With real estate listings, the number of bedrooms is important, of course, but here’s a close second: the number of bathrooms.
Let’s face it: In a pinch, siblings can share a bedroom and guests can crash on a couch. But only one individual can use the loo at a time.
And this is why a home with just one bathroom makes many recoil in horror.
Nonetheless, plenty of home buyers, especially younger ones, may find themselves perusing listings with one sole bathroom and have to ponder this uncomfortable possibility: Is one bathroom enough? It may seem OK if you’re single (or part of a very close couple), but how will this work if you have kids, or guests?
To help you understand what having a one-bathroom home is truly like, we spoke to a handful of homeowners who’ve made do with this living scenario and lived to tell the tale. Here are a few realities to prepare for—plus some helpful advice on how to make it work.
‘It’s a miracle we didn’t kill each other’
Jayne Wallace grew up in a Philadelphia row house with just one bathroom for seven family members. Seven!
“It’s a miracle we didn’t kill each other,” she admits. “It wasn’t unusual at all for my sister to be in the shower, me to be on the toilet, and my mom at the sink brushing her teeth.”
It’s unfortunate, but the hard truth is when you share one bathroom, the toilet is often the biggest source of tension.
“If we’ve been on a lengthy road trip, we all fight to get to the commode first,” says Margaret Hayes, who lives in Cincinnati with her husband and two teenage children—and just one bathroom.
Sometimes, this calls for some backup measures.
“I once went to our next-door neighbor’s house to use the toilet,” Wallace recalls.
Who showers first?
To share one bathroom with a lot of people, many families create a shower schedule to ensure everyone gets their turn. Wallace says she and her sister typically showered in the evening (so they would have time to wash their hair), and her older brothers showered in the morning.
“There was a bit of jockeying, but gender grouping usually solved that,” she says.
Jennifer Snyder’s family used a different approach.
“When I had two [school-aged children] and a toddler at home, we had a distinct order in which we showered, and most of that was based on bedtime,” says Snyder, whose family of five lived in a one-bathroom home in Waco, TX, for nearly 20 years.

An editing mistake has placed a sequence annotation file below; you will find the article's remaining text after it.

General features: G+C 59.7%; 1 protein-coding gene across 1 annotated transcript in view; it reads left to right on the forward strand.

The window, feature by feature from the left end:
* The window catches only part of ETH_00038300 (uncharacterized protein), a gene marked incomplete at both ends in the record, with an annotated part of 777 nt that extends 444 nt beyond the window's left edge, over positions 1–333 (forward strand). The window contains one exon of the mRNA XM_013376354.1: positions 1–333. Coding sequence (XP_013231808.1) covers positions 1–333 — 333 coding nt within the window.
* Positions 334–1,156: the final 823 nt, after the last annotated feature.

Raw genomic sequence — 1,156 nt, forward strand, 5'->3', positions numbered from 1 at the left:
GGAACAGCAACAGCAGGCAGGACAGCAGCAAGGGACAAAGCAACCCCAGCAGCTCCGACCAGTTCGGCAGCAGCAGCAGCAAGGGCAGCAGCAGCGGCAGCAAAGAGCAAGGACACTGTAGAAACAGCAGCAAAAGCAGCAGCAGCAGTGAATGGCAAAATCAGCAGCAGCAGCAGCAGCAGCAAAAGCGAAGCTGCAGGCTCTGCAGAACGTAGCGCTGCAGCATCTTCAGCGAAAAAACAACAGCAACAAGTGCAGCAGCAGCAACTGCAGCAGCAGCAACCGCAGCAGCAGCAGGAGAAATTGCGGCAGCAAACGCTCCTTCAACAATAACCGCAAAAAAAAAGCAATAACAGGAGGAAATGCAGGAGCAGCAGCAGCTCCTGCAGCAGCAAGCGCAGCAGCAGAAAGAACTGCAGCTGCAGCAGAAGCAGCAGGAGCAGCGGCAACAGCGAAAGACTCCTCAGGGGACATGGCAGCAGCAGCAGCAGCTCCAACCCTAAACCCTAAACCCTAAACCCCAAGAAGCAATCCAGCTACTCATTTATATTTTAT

Moreover, many families are concerned the hot water will run out —and that someone will be faced with the uncomfortable indignity of an ice-cold shower. Hayes says her family developed a system to address this.
“The kids shower in the evening, the hubby in the morning before work, and I a few minutes after him, having allowed the hot water to replenish itself,” Hayes explains.
Whose stuff goes where?
Another challenge of sharing a single bathroom with a large household is figuring out how to squeeze everyone’s shampoos, towels, and other bathroom necessities into one room.
Jennifer Terry of Oxford, PA, knows this firsthand. Last year, her house of six shared only one full bathroom.
“At one point my husband counted 25 items—shampoo, conditioner bottles, loofahs, razors, etc.—in the shower,” she says.
Terry’s solution? She gave each family member a bin labeled with his or her name on it, which was then stashed on a bathroom shelf. Here’s a photo of her storage system:
Pretty bathroom decor? Not a chance
While adding pizazz to your bathroom sounds nice in theory, it’s not exactly realistic when you have only one bathroom for an entire household.
“Decorating the small space is nearly impossible,” says Hayes. “Forget about cute soap dishes or framed needlework doilies. We can’t even all hang up our bath towels simultaneously.”
The trouble of having guests over
Lisa Wells lives with her husband and son in an apartment in New York City with one bathroom. Granted, three people to a bathroom may not sound like a big deal (especially when compared with the other families we spoke to), but Wells says the setup still presents issues when family and friends visit.
“The biggest challenge is having your family bathroom serve as a ‘powder room’ when company comes over,” says Wells. “Everything is taken out for the event, candles are lit, hand towels are fanned out—and then when guests leave, everything is swapped out again. It’s a weird mix of personal and private.”
Moral of the story? Plenty of people live in one-bathroom homes, and they get by (and along) just fine, which proves that you can do it, too. So, don’t knock those one-bathroom homes, guys! Or, if you absolutely can’t live with just one, consider a 1.5-bath home instead.